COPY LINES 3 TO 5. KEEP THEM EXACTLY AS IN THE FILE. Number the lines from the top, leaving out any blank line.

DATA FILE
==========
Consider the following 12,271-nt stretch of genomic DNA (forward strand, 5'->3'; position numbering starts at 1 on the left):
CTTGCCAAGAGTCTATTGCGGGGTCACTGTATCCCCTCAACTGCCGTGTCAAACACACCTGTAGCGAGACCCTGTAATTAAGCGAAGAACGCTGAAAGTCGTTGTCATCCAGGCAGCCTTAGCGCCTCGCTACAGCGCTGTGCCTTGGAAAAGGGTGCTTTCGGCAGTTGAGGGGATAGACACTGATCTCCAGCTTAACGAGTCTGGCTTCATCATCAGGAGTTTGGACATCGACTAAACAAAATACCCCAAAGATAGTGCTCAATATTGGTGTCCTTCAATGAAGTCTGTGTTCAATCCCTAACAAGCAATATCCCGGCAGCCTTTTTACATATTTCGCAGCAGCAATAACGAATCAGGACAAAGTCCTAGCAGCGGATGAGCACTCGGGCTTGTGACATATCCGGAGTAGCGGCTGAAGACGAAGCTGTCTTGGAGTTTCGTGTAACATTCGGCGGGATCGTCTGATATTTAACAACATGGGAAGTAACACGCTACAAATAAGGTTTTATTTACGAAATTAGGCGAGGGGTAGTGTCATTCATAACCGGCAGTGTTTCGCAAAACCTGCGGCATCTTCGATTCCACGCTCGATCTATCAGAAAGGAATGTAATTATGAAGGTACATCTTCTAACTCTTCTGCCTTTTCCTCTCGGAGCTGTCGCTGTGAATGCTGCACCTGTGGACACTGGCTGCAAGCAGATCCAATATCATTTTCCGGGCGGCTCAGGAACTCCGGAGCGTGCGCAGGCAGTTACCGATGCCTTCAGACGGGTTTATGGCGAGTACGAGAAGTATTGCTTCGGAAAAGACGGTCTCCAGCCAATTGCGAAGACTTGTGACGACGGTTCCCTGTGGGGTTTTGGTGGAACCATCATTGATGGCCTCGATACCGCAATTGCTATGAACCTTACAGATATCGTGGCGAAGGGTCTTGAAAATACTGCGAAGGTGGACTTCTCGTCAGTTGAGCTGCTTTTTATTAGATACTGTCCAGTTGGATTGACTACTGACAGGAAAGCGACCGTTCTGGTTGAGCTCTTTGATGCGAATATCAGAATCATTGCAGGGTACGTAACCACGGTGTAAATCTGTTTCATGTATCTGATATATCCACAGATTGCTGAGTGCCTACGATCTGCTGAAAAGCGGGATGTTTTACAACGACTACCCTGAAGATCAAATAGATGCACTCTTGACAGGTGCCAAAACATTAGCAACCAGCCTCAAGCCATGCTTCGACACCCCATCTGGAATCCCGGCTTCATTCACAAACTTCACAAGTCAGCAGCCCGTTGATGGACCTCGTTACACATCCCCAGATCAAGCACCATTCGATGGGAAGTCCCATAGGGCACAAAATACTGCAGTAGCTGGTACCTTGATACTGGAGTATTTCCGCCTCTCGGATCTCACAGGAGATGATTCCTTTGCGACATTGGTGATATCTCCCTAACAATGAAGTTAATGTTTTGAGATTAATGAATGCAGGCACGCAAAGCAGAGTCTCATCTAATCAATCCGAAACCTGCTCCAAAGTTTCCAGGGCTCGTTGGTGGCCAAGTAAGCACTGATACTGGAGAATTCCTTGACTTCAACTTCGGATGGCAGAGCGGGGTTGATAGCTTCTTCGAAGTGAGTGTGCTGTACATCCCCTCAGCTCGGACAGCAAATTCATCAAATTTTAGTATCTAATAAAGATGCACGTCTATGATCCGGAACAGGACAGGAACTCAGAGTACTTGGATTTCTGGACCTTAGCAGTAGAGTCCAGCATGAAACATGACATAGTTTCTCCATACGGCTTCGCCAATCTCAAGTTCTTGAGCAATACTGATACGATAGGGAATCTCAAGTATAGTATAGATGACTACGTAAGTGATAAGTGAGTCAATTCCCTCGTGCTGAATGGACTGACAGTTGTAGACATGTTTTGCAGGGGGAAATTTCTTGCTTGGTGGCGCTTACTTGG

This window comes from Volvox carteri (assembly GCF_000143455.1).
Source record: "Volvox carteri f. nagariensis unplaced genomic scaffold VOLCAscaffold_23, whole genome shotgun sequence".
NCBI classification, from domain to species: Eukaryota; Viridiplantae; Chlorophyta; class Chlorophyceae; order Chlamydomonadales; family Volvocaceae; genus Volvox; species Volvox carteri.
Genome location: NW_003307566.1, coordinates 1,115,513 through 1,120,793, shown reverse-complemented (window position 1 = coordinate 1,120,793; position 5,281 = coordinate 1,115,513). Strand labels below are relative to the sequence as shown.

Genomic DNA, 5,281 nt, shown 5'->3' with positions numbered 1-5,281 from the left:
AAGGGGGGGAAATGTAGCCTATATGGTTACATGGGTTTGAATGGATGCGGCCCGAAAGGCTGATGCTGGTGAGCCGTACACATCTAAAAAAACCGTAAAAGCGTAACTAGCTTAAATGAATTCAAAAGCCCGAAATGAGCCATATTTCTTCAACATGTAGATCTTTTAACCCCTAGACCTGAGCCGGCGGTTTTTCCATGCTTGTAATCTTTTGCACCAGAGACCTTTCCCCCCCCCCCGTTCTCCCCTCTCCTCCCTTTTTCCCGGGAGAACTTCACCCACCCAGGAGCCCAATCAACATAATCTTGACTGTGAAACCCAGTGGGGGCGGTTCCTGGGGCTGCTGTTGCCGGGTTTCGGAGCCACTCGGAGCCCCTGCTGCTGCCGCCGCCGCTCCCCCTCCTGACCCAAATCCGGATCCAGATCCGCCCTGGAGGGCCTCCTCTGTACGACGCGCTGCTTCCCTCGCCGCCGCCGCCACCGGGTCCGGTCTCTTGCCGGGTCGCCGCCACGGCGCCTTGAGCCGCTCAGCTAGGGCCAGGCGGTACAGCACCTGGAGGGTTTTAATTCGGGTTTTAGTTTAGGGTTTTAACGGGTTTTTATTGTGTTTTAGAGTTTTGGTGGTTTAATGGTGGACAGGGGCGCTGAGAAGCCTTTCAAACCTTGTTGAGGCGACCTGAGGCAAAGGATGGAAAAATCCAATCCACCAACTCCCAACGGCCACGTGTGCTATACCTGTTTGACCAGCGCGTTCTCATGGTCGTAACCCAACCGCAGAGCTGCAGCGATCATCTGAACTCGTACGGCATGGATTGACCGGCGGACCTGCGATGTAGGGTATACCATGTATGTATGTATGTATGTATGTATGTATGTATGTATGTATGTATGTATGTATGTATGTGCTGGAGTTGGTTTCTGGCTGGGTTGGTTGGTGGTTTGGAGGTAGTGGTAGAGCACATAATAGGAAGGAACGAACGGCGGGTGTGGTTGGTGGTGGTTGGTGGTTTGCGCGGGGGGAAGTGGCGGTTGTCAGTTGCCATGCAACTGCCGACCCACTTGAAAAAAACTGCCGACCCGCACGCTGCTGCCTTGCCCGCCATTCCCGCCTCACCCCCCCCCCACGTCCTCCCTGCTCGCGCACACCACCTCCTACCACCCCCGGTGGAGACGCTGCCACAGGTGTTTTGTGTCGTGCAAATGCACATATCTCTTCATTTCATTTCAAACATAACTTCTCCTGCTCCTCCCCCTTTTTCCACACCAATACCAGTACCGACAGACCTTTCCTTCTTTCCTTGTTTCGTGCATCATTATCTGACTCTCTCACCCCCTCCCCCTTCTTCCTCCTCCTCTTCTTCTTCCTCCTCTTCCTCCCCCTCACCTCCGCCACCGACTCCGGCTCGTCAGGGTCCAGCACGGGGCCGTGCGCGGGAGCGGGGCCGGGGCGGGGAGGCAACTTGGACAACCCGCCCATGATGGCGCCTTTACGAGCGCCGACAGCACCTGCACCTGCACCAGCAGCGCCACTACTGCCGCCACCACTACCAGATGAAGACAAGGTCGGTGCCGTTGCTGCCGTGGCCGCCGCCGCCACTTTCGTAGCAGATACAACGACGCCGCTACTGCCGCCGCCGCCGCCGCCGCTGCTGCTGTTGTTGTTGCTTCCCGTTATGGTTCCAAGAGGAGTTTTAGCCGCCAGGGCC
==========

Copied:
This window comes from Volvox carteri (assembly GCF_000143455.1).
Source record: "Volvox carteri f. nagariensis unplaced genomic scaffold VOLCAscaffold_23, whole genome shotgun sequence".
NCBI classification, from domain to species: Eukaryota; Viridiplantae; Chlorophyta; class Chlorophyceae; order Chlamydomonadales; family Volvocaceae; genus Volvox; species Volvox carteri.